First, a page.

Last evening my wife Amy and I decided to take a long walk along the crest of the Kittatinny Ridge, right along the Schuylkill/Berks line. In the middle of the dirt Game Lands road, we found two locations where a large raptor had plucked and eaten a male wood duck not all that much earlier in the day, since the gusty wind hadn't disturbed the feather puddles too badly. The elegant lemon flank feathers, beloved of dryfly-tiers, were lying in bunches of a dozen or so each.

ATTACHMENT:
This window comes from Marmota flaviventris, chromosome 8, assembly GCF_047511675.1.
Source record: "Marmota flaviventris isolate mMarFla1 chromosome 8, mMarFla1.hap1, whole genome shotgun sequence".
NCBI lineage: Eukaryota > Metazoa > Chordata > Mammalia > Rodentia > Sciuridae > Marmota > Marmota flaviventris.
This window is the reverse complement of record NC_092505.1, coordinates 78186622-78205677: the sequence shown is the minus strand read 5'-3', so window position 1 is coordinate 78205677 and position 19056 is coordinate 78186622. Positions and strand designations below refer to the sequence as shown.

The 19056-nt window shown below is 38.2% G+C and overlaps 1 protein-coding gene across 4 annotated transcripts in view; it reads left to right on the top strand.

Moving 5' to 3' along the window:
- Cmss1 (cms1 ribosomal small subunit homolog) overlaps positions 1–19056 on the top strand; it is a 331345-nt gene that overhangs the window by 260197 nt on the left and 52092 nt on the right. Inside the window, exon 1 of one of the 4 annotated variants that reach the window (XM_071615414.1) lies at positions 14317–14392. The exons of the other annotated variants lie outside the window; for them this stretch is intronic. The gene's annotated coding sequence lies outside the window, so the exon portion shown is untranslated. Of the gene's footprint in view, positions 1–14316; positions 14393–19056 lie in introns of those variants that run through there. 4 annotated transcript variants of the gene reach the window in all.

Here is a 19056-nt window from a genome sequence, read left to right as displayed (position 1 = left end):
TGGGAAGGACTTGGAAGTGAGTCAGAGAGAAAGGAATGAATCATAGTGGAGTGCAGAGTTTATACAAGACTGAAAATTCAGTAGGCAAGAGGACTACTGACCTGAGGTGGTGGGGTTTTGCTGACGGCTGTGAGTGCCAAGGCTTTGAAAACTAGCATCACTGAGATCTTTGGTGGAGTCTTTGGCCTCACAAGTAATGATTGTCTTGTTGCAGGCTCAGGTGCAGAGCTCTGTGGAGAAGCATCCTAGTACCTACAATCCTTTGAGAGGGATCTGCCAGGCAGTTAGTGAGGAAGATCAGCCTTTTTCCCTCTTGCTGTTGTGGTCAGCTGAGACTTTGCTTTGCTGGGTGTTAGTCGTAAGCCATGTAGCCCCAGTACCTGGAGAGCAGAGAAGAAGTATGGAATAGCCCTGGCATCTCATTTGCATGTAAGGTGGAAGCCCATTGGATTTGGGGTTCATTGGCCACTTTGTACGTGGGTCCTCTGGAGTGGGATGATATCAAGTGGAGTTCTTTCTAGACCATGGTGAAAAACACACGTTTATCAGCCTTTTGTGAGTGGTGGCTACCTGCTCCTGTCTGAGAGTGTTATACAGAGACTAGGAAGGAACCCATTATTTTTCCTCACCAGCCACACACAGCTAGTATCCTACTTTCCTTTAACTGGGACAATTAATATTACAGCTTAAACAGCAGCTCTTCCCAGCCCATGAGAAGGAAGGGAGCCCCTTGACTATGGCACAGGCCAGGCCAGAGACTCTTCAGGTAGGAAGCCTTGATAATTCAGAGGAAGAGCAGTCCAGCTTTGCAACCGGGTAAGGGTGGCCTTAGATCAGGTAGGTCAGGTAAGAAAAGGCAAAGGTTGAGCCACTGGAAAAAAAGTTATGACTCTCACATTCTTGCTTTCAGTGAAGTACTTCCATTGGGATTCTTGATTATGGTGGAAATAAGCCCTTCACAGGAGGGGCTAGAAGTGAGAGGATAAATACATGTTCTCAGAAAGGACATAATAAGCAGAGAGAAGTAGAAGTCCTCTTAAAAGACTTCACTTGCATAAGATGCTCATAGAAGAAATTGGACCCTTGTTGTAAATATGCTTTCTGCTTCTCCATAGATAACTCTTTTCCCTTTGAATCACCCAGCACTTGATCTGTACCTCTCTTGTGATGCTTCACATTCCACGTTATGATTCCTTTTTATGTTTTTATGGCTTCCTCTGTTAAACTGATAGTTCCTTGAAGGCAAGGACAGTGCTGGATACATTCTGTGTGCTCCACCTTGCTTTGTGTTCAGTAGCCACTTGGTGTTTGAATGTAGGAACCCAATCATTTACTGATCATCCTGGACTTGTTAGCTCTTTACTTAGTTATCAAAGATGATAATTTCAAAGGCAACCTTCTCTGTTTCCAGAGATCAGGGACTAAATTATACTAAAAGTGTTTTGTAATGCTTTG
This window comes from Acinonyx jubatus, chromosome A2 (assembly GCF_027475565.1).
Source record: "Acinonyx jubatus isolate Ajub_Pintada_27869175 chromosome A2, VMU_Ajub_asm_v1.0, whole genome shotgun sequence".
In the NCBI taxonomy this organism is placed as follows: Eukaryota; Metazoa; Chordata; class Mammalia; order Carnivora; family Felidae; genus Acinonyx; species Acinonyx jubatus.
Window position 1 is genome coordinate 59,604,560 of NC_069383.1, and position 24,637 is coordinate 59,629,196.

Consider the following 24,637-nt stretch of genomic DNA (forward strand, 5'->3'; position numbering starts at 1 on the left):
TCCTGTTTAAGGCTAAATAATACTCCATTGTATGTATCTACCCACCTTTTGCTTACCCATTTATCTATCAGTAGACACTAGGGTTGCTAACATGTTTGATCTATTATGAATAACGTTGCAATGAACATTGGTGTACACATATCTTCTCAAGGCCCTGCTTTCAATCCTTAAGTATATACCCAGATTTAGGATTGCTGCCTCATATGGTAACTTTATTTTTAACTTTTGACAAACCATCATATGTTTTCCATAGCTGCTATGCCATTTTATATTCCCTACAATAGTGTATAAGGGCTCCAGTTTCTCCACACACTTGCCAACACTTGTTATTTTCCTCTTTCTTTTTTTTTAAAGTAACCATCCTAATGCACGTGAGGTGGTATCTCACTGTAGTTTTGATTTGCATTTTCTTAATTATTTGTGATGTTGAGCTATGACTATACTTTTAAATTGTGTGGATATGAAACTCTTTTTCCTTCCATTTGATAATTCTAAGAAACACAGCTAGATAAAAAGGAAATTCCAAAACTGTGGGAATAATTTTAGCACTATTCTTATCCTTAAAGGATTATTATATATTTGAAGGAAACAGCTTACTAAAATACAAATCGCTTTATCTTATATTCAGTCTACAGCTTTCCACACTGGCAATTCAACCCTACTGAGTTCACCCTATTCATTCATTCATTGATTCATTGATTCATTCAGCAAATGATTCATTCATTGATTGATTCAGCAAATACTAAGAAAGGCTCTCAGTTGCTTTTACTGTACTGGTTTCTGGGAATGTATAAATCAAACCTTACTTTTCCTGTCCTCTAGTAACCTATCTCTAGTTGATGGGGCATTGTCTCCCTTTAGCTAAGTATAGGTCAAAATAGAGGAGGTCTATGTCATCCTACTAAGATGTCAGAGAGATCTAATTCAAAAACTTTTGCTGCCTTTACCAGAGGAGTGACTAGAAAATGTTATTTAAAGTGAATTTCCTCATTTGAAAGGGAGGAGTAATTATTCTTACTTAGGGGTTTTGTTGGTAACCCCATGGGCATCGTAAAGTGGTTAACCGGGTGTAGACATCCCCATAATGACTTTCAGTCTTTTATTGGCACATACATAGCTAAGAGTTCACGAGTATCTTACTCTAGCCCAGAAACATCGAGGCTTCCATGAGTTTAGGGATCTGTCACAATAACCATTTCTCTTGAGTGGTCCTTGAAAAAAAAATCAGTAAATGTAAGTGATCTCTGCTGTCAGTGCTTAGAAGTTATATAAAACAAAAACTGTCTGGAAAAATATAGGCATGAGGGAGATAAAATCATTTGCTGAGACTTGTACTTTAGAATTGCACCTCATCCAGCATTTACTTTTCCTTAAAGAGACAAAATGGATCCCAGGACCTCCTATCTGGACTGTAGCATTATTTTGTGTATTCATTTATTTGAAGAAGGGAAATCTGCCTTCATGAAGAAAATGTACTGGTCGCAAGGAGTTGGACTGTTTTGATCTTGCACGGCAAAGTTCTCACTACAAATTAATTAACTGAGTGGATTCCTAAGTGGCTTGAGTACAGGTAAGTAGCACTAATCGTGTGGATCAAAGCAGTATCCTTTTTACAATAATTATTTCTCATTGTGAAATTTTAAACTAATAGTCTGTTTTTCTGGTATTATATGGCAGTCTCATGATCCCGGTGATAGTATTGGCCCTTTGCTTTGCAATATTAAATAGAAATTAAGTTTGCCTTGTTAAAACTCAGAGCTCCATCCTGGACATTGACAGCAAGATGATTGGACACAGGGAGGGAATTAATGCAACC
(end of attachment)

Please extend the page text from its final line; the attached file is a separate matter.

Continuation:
If I had a DNA sequencer I suppose I could have scraped up the large, white splotch of urates and identified the predator, but our hunch is it had to have been a peregrine. Few raptors would have been big enough or agile enough to catch a woodie, and had it been a big accipiter like a Coop or a goshawk, I suspect the hawk would have moved the carcass into the shelter of the woods, instead of feeding at two locations about 30 yards apart in the middle of a very open area. It would have been nice to have seen the raptor -- but then, we would have disturbed the meal and perhaps scared it off its meal. Perhaps someone did, only the breast and flank feathers, along with a few tertials, were present. The predator may have sated its immediate hunger, then flown off with the rest for later.